Since July 1994, to be precise since 20 July 1994, Chicago is Hamburg’s twin city. After the first initiative was made in 1957, the idea was readopted in the 1990s.

There are good reasons for being sister cities. Both are characterized by their waterside location (at Lake Michigan and the Elbe), despite at the same time being located at the inland. They are both economical as well as cultural centers and there are furthermore historical parallels and connections. Just to mention it briefly, both cities were affected by great fires (Hamburg in 1842, Chicago in 1871) that changed their appearances permanently. But most of all, both cities played an important role in the migration from Germany to America in the 19th century: Hamburg as an emigration harbor, Chicago as a place of refuge for immigrants.

Hamburg’s sister city Chicago

John D. Rockefeller – a man with many facets

23. May 2017, Heike Leiacker - General, German-American, Germany, Knowledge, Personalities, Emigration

John D. Rockefeller, around 1875; picture [Public Domain] via Wikimedia Commons (https://commons.wikimedia.org/wiki/File:John-D-Rockefeller-sen.jpg)

On 23 May 1937, John Davison Rockefeller Sr. died in Ormond Beach (Florida) at the age of 97. The businessman with German roots was the first billionaire of the world (in US-Dollars). If you consider not only inflation, but also his share of America’s economic strength, he was, according to Forbes, even the richest man in history. Until today, he is remembered for his ruthless business practices as well as his philanthropy.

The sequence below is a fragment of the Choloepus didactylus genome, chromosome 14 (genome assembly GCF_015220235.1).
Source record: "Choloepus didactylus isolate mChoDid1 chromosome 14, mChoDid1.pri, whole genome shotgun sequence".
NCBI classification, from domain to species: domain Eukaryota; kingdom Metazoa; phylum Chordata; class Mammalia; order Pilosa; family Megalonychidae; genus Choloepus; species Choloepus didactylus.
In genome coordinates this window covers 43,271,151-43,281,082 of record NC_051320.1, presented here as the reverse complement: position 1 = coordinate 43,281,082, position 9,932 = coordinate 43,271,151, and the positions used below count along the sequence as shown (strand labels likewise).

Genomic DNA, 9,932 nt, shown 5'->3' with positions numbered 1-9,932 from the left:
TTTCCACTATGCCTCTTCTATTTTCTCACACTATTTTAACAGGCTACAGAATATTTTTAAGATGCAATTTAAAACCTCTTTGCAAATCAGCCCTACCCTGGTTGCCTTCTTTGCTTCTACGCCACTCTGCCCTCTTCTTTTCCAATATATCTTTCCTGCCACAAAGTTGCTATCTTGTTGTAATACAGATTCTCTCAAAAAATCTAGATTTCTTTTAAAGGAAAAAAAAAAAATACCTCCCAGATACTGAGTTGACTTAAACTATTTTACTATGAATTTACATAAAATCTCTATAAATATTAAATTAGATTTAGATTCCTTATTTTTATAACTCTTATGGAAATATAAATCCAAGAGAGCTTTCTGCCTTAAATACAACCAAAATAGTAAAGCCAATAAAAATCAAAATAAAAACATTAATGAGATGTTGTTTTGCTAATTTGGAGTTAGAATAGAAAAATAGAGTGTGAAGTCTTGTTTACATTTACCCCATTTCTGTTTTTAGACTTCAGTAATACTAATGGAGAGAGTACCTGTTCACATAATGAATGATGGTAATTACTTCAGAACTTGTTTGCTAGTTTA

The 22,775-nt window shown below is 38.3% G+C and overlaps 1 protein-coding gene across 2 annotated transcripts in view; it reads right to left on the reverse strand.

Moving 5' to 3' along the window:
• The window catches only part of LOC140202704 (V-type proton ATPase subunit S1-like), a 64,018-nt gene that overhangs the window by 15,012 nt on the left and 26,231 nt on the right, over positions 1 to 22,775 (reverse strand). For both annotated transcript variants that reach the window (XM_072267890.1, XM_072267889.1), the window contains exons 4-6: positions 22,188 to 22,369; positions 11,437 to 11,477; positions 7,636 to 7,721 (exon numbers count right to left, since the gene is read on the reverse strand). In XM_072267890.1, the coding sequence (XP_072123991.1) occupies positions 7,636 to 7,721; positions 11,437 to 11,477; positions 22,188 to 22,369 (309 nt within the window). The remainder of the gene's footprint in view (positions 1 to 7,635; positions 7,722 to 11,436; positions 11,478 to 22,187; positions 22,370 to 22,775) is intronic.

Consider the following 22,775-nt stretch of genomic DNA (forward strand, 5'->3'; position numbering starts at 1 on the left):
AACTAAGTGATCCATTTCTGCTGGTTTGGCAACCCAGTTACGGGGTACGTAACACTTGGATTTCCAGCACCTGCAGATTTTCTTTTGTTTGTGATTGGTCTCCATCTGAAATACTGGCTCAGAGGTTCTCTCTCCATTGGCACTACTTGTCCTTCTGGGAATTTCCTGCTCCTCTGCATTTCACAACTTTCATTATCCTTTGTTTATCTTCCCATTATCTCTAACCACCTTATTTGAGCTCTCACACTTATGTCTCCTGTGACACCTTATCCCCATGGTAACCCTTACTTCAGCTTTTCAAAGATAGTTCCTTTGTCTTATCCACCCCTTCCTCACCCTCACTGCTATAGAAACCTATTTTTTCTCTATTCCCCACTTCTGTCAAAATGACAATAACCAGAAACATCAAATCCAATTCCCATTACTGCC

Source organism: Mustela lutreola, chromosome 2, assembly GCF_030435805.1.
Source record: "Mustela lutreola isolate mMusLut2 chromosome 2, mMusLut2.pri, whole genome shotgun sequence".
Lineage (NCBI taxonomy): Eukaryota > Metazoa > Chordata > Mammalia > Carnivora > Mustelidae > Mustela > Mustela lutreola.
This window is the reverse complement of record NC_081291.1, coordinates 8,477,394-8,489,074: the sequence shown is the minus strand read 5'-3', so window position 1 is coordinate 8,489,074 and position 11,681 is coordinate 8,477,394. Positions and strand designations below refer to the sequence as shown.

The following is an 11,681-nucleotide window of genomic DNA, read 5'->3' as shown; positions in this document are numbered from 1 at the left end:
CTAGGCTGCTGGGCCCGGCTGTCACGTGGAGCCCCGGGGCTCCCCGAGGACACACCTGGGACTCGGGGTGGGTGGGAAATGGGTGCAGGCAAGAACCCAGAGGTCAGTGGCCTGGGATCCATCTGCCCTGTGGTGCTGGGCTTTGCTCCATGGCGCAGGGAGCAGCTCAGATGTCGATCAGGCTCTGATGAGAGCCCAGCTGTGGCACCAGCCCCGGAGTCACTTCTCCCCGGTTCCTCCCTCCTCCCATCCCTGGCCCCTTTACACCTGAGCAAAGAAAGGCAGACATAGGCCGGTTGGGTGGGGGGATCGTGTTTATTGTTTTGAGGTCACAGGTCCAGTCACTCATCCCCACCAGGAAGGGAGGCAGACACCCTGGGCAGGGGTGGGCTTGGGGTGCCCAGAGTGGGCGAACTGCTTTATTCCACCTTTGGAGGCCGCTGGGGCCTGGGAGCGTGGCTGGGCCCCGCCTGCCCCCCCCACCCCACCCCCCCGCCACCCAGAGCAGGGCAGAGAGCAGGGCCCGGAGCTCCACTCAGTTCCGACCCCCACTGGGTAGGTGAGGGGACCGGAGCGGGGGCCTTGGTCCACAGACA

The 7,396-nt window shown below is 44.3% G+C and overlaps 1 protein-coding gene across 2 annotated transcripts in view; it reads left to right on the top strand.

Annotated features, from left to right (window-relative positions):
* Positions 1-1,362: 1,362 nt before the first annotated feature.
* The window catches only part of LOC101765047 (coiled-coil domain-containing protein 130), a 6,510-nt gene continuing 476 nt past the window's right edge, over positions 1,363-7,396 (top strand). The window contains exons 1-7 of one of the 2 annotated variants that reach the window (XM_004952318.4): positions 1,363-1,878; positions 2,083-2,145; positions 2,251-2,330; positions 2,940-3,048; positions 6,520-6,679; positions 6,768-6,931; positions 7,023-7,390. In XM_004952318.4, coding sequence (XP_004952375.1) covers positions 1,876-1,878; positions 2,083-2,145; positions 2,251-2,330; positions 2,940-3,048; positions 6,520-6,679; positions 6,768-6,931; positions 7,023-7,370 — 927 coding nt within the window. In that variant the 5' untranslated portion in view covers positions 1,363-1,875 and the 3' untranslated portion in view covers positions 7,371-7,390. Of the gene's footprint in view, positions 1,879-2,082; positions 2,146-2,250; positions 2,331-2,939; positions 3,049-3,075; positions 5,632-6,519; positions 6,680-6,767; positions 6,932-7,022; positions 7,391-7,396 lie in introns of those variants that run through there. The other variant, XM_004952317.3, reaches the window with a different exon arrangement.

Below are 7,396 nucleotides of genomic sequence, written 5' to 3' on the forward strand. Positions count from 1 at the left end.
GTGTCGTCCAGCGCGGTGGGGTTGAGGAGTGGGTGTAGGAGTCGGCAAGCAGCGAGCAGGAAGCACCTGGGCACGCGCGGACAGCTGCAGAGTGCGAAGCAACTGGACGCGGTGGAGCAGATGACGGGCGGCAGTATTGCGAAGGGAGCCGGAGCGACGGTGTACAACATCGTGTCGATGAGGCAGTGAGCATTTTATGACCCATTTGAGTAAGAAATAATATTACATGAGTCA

John D. Rockefeller – a man with many facets

Germans and their beer – Part 3

02. May 2017, Heike Leiacker - Emigration, General, German-American, History, Knowledge, Personalities

American and Czech Budweiser, Photo: Dorisall at English Wikipedia [GFDL (http://www.gnu.org/copyleft/fdl.html) or CC BY-SA 3.0 (http://creativecommons.org/licenses/by-sa/3.0)], via Wikimedia Commons (https://commons.wikimedia.org/wiki/File%3ABud_and_Budvar.jpg)

Without question Anheuser-Busch is one of the best known breweries worldwide. Today the American company is part of the international corporation Anheuser-Busch InBev (ABInBev), just like the German beer brands Beck’s, Franziskaner, Hasseröder, Diebels or Löwenbräu. The brewery originated in the 1850s in St. Louis (Missouri). It was acquired by Eberhard Anheuser and a partner in 1860. Anheuser died 20 years later, on 2 May 1880 in St. Louis.